The New Jersey Supreme Court issued a decision in favor of Clark & Fox’s client, 608 Tonnelle Avenue, LLC, a landlord sued by one of its tenant’s invitees who was injured in a slip and fall. The case, captioned Baldwin Shields v. Ramslee Motors, arose when Plaintiff slipped on snow and ice in the driveway of a used car dealership operated by the tenant. Plaintiff sued the tenant, Ramslee Motors, as well as the landlord, 608 Tonnelle Avenue, LLC.
Clark & Fox moved for summary judgment on behalf of the landlord, arguing that the lease language gave Ramslee Motors sole responsibility for property maintenance. The trial court granted summary judgment, but Plaintiff appealed and the New Jersey Appellate Division reversed, holding that the landlord had a non-delegable duty to ensure the driveway was clear of snow and ice.
The case was taken up by the New Jersey Supreme Court, where Clark & Fox attorneys successfully argued that the Defendant-landlord was not responsible for maintaining its property because it relinquished control to its tenant, Ramslee Motors. Writing for a seven-justice majority, Justice Fernandez-Vina recognized that the plain terms of the lease absolved the landlord of a duty to remove snow and ice and, more broadly, held that a lease term reserving the right to enter is not a covenant to make repairs. Justice Albin concurred in the judgment and dissented in part.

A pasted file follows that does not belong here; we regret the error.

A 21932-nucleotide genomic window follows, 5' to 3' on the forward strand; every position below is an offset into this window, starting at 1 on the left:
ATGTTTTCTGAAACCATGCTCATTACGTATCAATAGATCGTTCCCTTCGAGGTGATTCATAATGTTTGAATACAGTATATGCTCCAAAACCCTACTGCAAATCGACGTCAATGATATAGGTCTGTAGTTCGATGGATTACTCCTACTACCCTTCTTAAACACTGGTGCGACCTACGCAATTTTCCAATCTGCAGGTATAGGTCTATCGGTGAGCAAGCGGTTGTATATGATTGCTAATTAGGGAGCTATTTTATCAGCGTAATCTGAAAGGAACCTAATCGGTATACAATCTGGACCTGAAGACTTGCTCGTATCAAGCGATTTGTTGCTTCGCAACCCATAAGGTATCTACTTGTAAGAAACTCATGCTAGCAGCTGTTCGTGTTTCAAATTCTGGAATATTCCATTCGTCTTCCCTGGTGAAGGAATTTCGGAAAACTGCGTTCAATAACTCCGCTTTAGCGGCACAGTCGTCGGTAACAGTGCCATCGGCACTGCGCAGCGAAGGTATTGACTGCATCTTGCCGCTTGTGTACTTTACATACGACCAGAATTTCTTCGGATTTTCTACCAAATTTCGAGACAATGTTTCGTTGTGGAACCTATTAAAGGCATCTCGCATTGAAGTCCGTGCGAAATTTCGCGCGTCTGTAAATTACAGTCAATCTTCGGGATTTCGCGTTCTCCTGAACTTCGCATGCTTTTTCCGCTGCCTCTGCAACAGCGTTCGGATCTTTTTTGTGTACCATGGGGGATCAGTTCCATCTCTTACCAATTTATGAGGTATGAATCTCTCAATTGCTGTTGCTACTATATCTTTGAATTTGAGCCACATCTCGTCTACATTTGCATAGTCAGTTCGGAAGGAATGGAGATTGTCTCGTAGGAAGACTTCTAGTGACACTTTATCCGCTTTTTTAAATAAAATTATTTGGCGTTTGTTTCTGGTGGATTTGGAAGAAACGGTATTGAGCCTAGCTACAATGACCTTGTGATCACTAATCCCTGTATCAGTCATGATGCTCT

The majority opinion indicated that the Appellate Division overextended its application of Vasquez v. Mansol Realty Associates, a 1995 appellate decision declaring the duty to clear sidewalks to be non-delegable. Here, 608 Tonnelle Avenue did not retain control over the leased property sufficient enough to give rise to a duty of care. The Court reinstated summary judgment, finding for 608 Tonnelle Avenue under both a traditional liability analysis and under the factors created in Hopkins v. Fox & Lazo Realtors, a New Jersey case that calls on courts to consider the relationship between the plaintiff and defendant when determining the existence of a duty of care.
By placing the duty to maintain the leased property solely on the tenant, the New Jersey Supreme Court issued a consequential decision that now governs premises liability matters going forward in New Jersey.
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